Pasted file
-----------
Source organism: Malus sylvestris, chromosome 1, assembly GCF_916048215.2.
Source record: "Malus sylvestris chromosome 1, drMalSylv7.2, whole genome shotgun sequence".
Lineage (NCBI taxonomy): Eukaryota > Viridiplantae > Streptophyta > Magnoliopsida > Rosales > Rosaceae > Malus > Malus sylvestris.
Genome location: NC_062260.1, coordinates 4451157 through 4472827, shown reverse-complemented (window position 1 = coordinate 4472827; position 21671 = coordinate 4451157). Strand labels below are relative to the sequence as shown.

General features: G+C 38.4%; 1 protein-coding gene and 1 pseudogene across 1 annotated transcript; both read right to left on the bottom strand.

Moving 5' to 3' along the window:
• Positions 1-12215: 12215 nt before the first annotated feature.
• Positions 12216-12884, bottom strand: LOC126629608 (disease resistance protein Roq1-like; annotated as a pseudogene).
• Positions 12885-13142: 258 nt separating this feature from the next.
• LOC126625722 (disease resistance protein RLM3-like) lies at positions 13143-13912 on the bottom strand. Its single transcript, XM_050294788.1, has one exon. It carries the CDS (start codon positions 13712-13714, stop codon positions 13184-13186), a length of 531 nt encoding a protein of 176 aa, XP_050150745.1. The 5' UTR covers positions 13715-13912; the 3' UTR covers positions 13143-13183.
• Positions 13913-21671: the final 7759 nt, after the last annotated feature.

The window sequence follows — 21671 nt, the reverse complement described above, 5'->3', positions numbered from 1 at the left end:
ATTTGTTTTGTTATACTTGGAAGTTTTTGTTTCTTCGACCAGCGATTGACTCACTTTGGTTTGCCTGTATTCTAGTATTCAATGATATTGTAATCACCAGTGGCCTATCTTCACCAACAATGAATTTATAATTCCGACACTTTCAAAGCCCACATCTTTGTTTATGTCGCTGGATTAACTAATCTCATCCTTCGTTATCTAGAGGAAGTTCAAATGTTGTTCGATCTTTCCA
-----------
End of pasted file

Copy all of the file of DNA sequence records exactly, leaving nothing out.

Source organism: Malus sylvestris, chromosome 1, assembly GCF_916048215.2.
Source record: "Malus sylvestris chromosome 1, drMalSylv7.2, whole genome shotgun sequence".
Lineage (NCBI taxonomy): Eukaryota > Viridiplantae > Streptophyta > Magnoliopsida > Rosales > Rosaceae > Malus > Malus sylvestris.
Genome location: NC_062260.1, coordinates 4451157 through 4472827, shown reverse-complemented (window position 1 = coordinate 4472827; position 21671 = coordinate 4451157). Strand labels below are relative to the sequence as shown.

General features: G+C 38.4%; 1 protein-coding gene and 1 pseudogene across 1 annotated transcript; both read right to left on the bottom strand.

Moving 5' to 3' along the window:
• Positions 1-12215: 12215 nt before the first annotated feature.
• Positions 12216-12884, bottom strand: LOC126629608 (disease resistance protein Roq1-like; annotated as a pseudogene).
• Positions 12885-13142: 258 nt separating this feature from the next.
• LOC126625722 (disease resistance protein RLM3-like) lies at positions 13143-13912 on the bottom strand. Its single transcript, XM_050294788.1, has one exon. It carries the CDS (start codon positions 13712-13714, stop codon positions 13184-13186), a length of 531 nt encoding a protein of 176 aa, XP_050150745.1. The 5' UTR covers positions 13715-13912; the 3' UTR covers positions 13143-13183.
• Positions 13913-21671: the final 7759 nt, after the last annotated feature.

The window sequence follows — 21671 nt, the reverse complement described above, 5'->3', positions numbered from 1 at the left end:
ATTTGTTTTGTTATACTTGGAAGTTTTTGTTTCTTCGACCAGCGATTGACTCACTTTGGTTTGCCTGTATTCTAGTATTCAATGATATTGTAATCACCAGTGGCCTATCTTCACCAACAATGAATTTATAATTCCGACACTTTCAAAGCCCACATCTTTGTTTATGTCGCTGGATTAACTAATCTCATCCTTCGTTATCTAGAGGAAGTTCAAATGTTGTTCGATCTTTCCA